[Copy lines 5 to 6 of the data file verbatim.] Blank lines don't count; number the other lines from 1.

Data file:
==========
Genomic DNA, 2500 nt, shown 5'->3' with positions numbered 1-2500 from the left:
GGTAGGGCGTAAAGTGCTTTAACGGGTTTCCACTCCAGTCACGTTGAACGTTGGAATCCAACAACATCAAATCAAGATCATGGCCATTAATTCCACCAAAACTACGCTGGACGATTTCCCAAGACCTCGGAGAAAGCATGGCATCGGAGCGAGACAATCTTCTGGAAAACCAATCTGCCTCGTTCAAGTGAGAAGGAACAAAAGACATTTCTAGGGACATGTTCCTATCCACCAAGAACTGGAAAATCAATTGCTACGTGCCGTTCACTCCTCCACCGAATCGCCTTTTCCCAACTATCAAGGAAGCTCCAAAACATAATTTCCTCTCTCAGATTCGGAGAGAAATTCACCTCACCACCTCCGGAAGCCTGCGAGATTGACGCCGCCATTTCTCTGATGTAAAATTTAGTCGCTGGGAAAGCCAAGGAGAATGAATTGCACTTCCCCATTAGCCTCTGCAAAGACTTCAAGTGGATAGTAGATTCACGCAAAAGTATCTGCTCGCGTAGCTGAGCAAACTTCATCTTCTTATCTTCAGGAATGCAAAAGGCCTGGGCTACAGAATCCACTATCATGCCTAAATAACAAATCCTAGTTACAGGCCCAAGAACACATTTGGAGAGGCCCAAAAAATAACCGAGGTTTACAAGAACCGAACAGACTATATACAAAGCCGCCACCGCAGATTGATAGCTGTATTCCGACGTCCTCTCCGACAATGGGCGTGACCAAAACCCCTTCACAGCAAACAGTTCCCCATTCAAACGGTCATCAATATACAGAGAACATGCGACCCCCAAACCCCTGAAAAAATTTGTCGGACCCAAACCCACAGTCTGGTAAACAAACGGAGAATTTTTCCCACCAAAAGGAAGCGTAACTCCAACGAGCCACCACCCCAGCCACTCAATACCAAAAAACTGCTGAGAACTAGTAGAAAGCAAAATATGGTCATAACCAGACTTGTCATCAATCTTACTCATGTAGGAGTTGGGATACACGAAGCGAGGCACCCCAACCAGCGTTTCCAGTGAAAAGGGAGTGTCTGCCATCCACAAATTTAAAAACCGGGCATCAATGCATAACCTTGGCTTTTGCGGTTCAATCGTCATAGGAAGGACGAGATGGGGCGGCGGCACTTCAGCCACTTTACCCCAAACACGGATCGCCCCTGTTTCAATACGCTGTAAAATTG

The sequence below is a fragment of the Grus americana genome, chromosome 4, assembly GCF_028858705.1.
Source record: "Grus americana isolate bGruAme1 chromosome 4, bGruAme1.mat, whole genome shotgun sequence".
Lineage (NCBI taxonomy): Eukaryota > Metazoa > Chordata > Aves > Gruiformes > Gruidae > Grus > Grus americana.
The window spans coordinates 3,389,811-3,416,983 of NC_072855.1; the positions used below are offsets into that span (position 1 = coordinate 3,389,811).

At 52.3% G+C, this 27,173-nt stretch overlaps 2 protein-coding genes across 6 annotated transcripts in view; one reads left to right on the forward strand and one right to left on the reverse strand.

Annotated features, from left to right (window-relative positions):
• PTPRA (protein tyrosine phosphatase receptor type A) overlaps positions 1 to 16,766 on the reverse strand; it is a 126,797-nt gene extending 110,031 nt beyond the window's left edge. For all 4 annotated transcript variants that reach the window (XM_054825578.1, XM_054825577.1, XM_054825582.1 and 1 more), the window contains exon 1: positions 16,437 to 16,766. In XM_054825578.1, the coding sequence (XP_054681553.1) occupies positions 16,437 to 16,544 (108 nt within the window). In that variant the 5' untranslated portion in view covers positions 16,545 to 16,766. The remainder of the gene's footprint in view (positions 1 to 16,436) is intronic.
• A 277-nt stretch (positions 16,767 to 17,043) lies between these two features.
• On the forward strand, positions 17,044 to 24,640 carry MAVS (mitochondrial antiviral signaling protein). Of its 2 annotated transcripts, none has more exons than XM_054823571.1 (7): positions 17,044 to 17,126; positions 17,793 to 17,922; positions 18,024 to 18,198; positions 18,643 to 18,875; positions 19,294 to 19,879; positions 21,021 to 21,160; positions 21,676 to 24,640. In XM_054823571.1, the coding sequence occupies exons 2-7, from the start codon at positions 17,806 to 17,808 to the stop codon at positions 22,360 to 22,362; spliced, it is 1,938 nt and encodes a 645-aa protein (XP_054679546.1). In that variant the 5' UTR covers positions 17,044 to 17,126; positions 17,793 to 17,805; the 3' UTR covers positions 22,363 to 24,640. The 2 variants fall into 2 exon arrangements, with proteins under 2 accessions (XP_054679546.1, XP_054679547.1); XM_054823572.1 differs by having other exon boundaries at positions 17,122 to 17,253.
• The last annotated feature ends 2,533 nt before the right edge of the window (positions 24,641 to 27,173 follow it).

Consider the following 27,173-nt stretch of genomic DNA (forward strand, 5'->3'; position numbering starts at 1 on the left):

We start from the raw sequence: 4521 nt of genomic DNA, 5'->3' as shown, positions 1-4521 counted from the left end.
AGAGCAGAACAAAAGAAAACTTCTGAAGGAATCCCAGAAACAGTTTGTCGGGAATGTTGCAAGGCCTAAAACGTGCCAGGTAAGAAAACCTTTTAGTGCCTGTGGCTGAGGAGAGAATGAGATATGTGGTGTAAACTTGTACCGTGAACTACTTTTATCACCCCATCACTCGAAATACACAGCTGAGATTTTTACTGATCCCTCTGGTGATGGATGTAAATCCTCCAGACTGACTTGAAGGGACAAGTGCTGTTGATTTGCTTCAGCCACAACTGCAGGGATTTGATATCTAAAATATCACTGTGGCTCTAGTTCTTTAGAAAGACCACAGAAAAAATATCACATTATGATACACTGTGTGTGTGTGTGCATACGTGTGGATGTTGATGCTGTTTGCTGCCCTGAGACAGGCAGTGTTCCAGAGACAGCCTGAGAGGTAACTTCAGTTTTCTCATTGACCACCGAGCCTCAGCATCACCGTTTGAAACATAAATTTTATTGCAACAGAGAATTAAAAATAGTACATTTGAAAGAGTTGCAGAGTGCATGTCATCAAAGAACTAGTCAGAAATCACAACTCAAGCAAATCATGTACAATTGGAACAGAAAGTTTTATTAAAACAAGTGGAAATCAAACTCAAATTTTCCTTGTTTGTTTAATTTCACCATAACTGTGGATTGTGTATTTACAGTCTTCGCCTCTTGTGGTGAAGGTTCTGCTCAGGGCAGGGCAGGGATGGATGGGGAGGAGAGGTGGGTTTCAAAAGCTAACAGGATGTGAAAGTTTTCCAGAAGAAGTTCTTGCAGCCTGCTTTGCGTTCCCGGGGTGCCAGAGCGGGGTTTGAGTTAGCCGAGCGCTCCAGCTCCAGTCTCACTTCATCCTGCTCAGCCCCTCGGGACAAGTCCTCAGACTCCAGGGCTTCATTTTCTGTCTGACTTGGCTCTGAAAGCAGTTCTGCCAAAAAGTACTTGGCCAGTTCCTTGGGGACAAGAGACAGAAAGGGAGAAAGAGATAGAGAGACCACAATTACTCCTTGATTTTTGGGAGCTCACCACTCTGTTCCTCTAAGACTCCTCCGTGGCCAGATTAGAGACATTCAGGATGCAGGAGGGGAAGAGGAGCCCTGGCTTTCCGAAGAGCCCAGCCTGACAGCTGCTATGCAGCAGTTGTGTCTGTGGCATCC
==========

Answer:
Lineage (NCBI taxonomy): Eukaryota > Metazoa > Chordata > Aves > Gruiformes > Gruidae > Grus > Grus americana.
The window spans coordinates 3,389,811-3,416,983 of NC_072855.1; the positions used below are offsets into that span (position 1 = coordinate 3,389,811).